Wednesday, July 17

An archetype for the ages

A hundred years ago, Hollywood did not exist, but Gaumont did. This fall, UCLA pays tribute to the world's oldest film company - a cinematic trip through a century of French and European history, from silent movies to 'La Femme Nikita.'

By Lael Loewenstein

In 1895, when future MGM mogul Louis Mayer was in grade school and
Warner Bros. scion Jack Warner in diapers, a young French visionary
named Léon Gaumont took over a photographic equipment firm and
created what was to become one of the world’s foremost film

A sampling of Gaumont’s films is showcased in the current series
at Melnitz Theater, "Gaumont Presents: A Century of French Film."
The two-month centennial celebration is the result of immense
curatorial efforts. All of the films in the series have been
restored and new 35 mm. prints have been struck, affording viewers
the opportunity to see a number of works rarely screened in the

As Nicolas Seydoux, president and CEO of Gaumont, observes, "The
series demonstrates three qualities: continuity, diversity and
evolution. Continuity because of continued quality, diversity
because of the great variety in our films and filmmakers, and
evolution because of the hundred years."

Seydoux does not exaggerate. Today, Gaumont is not only the
world’s oldest film production company, it is also one of the most
prolific. Often credited with the creation of the film industry as
it exists today, Gaumont has produced, distributed and exhibited
close to 7,000 films.

Having started last weekend with the silent films of Alice Guy,
one of the first women writer-directors, and the surreal animated
shorts of Emile Cohl, the series continues all this week with the
melodramatic serials of Louis Feuillade. Feuillade’s controversial
five-part "Les Vampires" (1915), banned by the police as an
"exaltation of evil," was among the first works to glamorize

Vastly different in tone but also controversial, Carl Dreyer’s
"La Passion de Jeanne d’Arc," (screening Oct. 13) about the life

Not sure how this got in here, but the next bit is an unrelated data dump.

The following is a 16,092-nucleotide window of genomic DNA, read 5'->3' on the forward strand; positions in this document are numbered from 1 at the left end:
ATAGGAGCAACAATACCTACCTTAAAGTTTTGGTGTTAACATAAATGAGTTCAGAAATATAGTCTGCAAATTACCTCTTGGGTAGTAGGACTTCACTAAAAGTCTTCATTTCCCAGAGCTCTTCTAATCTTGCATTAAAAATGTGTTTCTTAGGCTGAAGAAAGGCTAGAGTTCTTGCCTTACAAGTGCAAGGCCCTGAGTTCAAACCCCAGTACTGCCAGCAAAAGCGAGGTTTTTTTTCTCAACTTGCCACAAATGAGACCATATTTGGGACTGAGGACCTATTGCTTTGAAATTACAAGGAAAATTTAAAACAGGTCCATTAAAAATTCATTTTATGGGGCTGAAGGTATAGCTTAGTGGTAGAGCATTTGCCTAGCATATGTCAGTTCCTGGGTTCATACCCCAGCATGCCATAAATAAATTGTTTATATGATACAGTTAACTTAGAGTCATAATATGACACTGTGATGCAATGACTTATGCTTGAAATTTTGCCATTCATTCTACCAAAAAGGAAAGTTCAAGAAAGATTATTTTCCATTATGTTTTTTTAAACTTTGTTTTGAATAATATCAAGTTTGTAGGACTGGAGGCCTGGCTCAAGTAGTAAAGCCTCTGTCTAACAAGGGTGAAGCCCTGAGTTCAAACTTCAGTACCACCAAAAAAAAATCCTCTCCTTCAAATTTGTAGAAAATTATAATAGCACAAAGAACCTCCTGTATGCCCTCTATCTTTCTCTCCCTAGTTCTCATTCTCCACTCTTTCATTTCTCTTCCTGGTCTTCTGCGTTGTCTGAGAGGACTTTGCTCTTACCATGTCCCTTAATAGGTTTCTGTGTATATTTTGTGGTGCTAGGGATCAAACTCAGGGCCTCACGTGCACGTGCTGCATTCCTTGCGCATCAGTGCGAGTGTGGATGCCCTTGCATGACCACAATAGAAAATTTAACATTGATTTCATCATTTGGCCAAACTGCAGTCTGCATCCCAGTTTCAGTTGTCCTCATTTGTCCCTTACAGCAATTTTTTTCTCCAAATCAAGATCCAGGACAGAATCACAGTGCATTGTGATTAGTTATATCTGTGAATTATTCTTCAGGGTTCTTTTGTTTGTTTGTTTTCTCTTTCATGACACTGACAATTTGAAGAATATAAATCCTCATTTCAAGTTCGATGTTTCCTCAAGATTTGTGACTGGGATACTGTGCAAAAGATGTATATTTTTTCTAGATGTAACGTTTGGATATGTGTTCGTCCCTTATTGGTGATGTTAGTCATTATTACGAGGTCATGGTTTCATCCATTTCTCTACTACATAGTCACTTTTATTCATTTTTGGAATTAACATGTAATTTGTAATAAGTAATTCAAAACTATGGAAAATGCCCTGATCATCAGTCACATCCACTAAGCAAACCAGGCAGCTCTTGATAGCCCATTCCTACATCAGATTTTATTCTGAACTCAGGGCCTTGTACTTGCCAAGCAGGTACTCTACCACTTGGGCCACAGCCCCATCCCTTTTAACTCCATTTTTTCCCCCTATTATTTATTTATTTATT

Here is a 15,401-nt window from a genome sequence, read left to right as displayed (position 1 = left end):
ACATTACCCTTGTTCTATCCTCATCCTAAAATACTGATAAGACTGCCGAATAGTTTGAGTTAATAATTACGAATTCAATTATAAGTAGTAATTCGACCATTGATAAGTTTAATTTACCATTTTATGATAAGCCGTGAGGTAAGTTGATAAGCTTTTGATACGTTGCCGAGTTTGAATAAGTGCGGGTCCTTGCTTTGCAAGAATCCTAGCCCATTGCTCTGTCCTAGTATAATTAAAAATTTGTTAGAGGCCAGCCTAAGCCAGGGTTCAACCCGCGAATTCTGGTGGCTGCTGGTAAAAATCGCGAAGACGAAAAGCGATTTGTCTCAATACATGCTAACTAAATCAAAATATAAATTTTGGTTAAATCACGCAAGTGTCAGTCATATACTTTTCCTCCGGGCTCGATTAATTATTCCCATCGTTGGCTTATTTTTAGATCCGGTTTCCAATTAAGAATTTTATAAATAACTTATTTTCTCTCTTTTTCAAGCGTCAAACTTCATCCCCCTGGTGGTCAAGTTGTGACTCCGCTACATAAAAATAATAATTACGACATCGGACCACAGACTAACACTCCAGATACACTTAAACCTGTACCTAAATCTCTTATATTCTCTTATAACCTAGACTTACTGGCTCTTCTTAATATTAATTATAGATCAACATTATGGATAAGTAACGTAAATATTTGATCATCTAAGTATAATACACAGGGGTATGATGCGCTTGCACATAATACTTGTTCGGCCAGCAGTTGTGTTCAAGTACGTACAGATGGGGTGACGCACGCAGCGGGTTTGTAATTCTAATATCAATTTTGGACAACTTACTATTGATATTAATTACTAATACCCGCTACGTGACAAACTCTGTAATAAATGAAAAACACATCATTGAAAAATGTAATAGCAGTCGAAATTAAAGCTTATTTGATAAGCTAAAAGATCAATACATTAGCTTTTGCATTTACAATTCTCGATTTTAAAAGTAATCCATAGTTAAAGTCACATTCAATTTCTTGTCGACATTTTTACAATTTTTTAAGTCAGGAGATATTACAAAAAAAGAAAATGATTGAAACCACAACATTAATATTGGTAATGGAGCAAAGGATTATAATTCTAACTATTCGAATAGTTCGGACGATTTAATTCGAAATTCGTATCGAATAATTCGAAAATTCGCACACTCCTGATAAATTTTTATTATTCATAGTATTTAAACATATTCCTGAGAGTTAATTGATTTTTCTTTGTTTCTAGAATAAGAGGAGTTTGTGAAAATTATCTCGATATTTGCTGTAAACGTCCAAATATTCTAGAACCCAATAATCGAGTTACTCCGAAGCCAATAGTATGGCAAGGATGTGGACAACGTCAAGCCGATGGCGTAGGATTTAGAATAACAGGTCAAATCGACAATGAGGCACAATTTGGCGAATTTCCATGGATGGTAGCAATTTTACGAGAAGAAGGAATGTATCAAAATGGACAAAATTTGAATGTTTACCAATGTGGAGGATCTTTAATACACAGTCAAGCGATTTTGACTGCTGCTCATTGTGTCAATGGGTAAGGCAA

and death of Joan of Arc, impressed critics but disappointed
audiences when it was released in 1928. History has redeemed
Dreyer, however, and his work is hailed today as a masterpiece of
the silent era.

"I think when they see the early films, people will be surprised
by the experimentation of these filmmakers," Seydoux says. "They
understood how the camera could be utilized." Despite technological
limitations, pioneers like Feuillade and Dreyer explored every
possibility of the camera, introducing surreal dreamlike sequences
and bizarre effects when possible.

Marking the transition to sound, Jean Vigo’s poetic "L’Atalante"
and impressionistic "Zéro de Conduite" (Oct. 23) stand out as
remarkable achievements from a career cut short by Vigo’s untimely
death at 29. Over sixty years after its production, "L’Atalante,"
the story of a newlywed couple’s spiritual and physical journey,
continues to make Sight and Sound’s critics’ list as one of the
greatest films of all time.

Vigo’s films are noteworthy for their evocative treatment of
characters’ psychological states, often infusing poetry, pathos and
passion into the ordinary. "American films tend to express
character relations through action. In European cinema, human
relations are expressed through dialogue and psychological
differences." says Seydoux.

Among the series’ later highlights are works by New Wave auteurs
Robert Bresson and Eric Rohmer (Oct. 27 and 29), comedies by Yves
Robert and Francis Veber (Nov. 3), and films by two of France’s
most celebrated current directors, Jean-Jacques Beineix and Luc
Besson. Beineix’s "Betty Blue" will screen in its uncut three-hour
version on Nov. 26, while Besson’s enormously successful "La Femme
Nikita" wraps up the series on Dec. 3.

Although "Betty Blue" and "La Femme Nikita" evoked controversies
in the U.S. for their explicit sexual content and violence, Seydoux
is undeterred. "Cinema, as an artistic medium, is the product of
imagination. And what is imagination but the right to be

Whether it is controversy or the encroaching fields of
multimedia, television and home video, Seydoux does not worry that
Gaumont will lose its audience. "I believe that cinema is the
headlamp of audio-visual (media). It is the only thing for which
you still leave your home. You make a choice to go outside and have
this experience in common with an audience, to be cut off from the
world for two hours." As Gaumont has demonstrated for a hundred
years, audiences gladly make that choice. As long as Gaumont
continues making films, they will continue to go to the cinema.

FILM: "Gaumont Presents: A Century of French
Cinema." Presented by the UCLA Film and Television Archives.
Melnitz Theater (Oct. 3 – Dec. 3). TIX: $3, $5; matinee: $1.50,

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